conditions using a set of four or six specifically designed hypothetical protein (GeneDB TA04795) partial mRNA
primers, which recognize six or eight specific target seq- (Pain et al., 2005). LAMP primers (F3, B3, FIP and BIP)
uences, and a DNA polymerase with strand displacement were designed using the Primer Explorer V4 program
activity (Notomi et al., 2000; Nagamine et al., 2002). This (http://primerexplorer.jp/e/), while loop primers (LF and
method can amplify a few copies of DNA to 109 copies in LB) were designed manually. The primers were synthe-
less than an hour under isothermal conditions. Moreover, sized by MWG Biotech AG (Munich, Germany). The
LAMP can be applied using non-denatured template, and sequence of each primer and location within the target
DNA extraction may also be neglected, because a drop of sequence are shown in Table 1 and Fig. 1, respectively.
blood spotted on a filter paper meets the requirements to
initiate the reaction (Nagamine et al., 2001). The method
LAMP reaction conditions
has been successfully developed for the detection of several
viral, bacterial and protozoan infections (Iwamoto et al., The reaction was performed in a final volume of 25 ll
2003; Kuboki et al., 2003; Ihira et al., 2004). which contained 12.5 ll 2· LAMP reaction buffer [20 mm
The present study was designed to develop and evaluate Tris–HCl (pH 8.8), 10 mm KCl, 10 mm (NH4)2SO4, 8 mm
a LAMP for the diagnosis of T. annulata infection of cat- MgSO4 and 0.2% Tween 20], 125 lm each deoxynucleo-
tle. Moreover, the application of LAMP for diagnosis of side triphosphate, 0.8 m betaine (Sigma-Aldrich Chemie,
T. annulata infection in naturally infected animals from Munich, Germany), 8 U of the Bst DNA polymerase large
Sudan is reported and compared with RLB. fragment (New England Biolabs, Frankfurt am Main,

Table 1. LAMP primers designed for Theileria annulata and used in this study

Primer name Type Length Sequence (5¢–3¢)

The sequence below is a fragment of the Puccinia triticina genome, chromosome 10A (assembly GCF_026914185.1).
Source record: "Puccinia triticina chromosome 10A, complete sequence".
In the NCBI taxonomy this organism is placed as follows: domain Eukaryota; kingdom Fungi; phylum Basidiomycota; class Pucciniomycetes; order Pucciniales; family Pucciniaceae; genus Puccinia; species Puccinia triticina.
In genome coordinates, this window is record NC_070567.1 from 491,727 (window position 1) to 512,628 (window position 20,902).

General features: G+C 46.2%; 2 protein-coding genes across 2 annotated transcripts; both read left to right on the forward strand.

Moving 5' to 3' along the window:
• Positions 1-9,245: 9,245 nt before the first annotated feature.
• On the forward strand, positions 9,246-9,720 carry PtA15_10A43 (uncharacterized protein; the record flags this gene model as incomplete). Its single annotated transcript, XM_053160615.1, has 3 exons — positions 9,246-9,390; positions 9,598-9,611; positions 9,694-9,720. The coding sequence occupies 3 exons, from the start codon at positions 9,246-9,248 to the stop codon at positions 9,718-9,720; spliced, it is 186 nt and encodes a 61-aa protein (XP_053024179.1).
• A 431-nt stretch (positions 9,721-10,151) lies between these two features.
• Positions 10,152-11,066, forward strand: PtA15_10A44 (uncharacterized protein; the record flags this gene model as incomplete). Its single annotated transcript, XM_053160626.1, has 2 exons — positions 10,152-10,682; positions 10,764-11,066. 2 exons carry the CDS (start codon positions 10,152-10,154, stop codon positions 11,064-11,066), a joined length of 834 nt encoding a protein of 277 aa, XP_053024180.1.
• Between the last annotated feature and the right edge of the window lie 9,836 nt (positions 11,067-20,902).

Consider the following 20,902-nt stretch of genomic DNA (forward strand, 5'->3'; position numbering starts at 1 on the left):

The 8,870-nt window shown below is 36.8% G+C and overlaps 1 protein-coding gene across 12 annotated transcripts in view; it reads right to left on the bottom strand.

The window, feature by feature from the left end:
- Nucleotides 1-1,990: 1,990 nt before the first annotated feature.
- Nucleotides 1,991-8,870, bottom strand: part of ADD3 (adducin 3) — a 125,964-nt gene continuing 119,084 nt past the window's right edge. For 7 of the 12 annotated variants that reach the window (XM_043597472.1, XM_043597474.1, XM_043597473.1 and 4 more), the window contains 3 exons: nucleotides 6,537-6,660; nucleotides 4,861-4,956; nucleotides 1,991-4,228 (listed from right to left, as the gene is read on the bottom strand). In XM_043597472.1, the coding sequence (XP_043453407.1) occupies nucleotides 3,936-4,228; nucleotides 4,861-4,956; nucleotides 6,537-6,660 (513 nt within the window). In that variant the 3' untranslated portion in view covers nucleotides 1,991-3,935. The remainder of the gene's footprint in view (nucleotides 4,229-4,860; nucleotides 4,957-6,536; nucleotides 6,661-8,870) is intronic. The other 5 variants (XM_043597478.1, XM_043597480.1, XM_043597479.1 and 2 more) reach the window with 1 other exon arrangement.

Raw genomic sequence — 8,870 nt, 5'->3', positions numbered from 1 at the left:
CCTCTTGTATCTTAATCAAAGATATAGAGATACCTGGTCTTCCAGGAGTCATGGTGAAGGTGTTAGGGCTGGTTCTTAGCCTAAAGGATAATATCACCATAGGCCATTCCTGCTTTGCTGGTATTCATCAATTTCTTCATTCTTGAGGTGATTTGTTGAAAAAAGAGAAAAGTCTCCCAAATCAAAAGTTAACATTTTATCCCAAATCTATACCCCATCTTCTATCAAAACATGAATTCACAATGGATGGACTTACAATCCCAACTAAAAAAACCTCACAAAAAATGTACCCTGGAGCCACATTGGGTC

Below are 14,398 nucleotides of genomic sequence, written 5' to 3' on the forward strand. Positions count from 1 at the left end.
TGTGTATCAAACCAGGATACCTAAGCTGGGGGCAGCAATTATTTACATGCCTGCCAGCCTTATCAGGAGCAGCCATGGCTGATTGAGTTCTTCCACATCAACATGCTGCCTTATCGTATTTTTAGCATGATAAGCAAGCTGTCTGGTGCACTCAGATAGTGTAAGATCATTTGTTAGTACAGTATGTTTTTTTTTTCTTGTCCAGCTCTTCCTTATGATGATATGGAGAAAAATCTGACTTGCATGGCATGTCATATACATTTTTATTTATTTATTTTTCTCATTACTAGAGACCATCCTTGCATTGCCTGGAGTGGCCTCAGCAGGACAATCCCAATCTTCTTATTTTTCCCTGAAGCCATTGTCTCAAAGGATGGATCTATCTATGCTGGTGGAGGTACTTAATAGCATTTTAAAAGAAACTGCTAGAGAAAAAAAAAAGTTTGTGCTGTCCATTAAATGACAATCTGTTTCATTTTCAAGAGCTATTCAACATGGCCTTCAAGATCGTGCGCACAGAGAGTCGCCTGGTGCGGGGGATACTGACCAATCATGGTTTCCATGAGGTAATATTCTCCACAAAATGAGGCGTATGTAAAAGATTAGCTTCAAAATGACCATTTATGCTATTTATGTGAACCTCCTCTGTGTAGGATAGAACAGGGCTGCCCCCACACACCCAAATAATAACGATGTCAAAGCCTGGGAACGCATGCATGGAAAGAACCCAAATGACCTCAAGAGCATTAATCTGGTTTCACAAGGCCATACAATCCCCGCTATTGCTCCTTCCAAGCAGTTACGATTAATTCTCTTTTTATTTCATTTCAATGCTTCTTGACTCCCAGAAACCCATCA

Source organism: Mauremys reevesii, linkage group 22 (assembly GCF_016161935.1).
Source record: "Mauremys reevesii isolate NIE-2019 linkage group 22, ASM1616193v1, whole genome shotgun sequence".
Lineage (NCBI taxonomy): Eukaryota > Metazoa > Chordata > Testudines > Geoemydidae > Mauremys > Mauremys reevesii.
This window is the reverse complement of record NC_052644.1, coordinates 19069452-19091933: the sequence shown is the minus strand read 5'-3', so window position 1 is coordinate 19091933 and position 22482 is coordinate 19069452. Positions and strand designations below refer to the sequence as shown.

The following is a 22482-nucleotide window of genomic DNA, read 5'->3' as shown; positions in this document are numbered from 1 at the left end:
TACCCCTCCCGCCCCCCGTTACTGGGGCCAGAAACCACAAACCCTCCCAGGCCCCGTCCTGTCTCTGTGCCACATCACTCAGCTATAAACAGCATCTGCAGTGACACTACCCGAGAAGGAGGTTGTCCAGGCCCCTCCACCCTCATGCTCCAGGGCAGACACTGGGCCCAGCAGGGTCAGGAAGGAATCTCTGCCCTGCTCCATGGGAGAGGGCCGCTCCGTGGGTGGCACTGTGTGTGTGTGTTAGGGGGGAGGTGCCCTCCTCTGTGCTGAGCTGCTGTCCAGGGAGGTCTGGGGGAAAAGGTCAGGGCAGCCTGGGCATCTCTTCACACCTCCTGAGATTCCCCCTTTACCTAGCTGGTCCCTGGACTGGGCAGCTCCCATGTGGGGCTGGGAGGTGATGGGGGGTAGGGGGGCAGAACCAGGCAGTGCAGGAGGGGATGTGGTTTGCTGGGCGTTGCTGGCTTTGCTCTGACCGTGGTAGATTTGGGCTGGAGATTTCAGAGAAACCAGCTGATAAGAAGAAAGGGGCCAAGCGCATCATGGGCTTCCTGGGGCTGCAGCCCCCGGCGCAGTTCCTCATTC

F3 Forward outer 24-mer CGCATTTGATCTTCTTATCGTTAT


B3 Backward outer 18-mer CACTGGACATCGTGATGA
FIP Forward inner primer 45-mer; GCGGGATTACCTTTGGTGTCTTTT
(F1 + TTTT+F2) F1,20mer, CTAGATGTCATTTTTGTATACTCAC
F2, 25mer
BIP Backward inner primer 40-mer; AGTGGCGGTGCTAGTTTTAATGTTTT
(B1 + TTTT+B2) B1, TAACTTCACCACTGAGCG
22mer,B2,
18mer
LF Loop Forward 23-mer GTAGAGATCAGTGAAAAATTGAC
LB Loop Backward 20-mer GGCTGCCATCACAATCAAAG

Fig. 1. Positions of LAMP


primers on Theileria annulata
TA04795 unique gene. The
recognition site for the HhaI
restriction enzyme is under-
lined. F3 and B3 were also
used in PCR.

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Journal compilation ª 2008 Blackwell Verlag • Transboundary and Emerging Diseases. 55 (2008) 238–243 239
LAMP for Detection of T. annulata D. A. Salih et al.

Germany), 40 pmol each FIP and BIP primers, 20 pmol


LF and LB primers, 5 pmol each F3 and B3 primers, and
2 ll of target DNA. The mixture was incubated at 63C
for 45 min using a conventional heating block (Stuart
Scientific, Stone, Staffordshire, UK) and then heated at
80C for 3 min to terminate the reaction.

Detection of LAMP product


An aliquot of 5 ll of LAMP product was subjected to
electrophoresis on a 1.5% agarose gel in a Tris-acetic
acid-EDTA (TAE) buffer at 90 V for 1 h, then visualized
under UV light after staining with ethidium bromide. In
addition, LAMP amplicons were detected directly by the
naked eye by addition of 1.0 ll of 1:10-diluted SYBR
Green I (Roche Diagnostics, Mannheim, Germany) to the
mixture and observation of the solution colour. The solu- Fig. 2. Restriction digestion of LAMP product with HhaI. Lanes: M,
tion turned green in 1 min in the presence of a LAMP molecular marker (1 kp); 1, non-digested LAMP product; 2: LAMP
product digested with HhaI.
amplicon, while it remained orange when no amplifica-
tion occurred. On the basis of the restriction map of the
target sequence, the HhaI enzyme (Invitrogen, Karlsruhe,
Application of LAMP for field study
Germany) was selected for use for restriction analysis of
the LAMP product. Restriction digestion with this To evaluate the feasibility of LAMP method for diagnosis
enzyme was performed for 3 h at 37C. The digested of field samples, a total of 61 samples collected from Cen-
products were analyzed by electrophoresis on a 1.5% aga- tral Sudan were subjected to LAMP. These samples were
rose gel as described above. analysed previously by RLB (Ali et al., 2006) and showed
an infection rate of T. annulata of 65.4% (106 positive
samples of 162 tested).
PCR verification of target length
The outer LAMP primer pairs designated F3 and B3 were
Results
used for PCR amplification to verify whether a correct
target was amplified. The reaction was performed as To establish an optimum incubation time needed for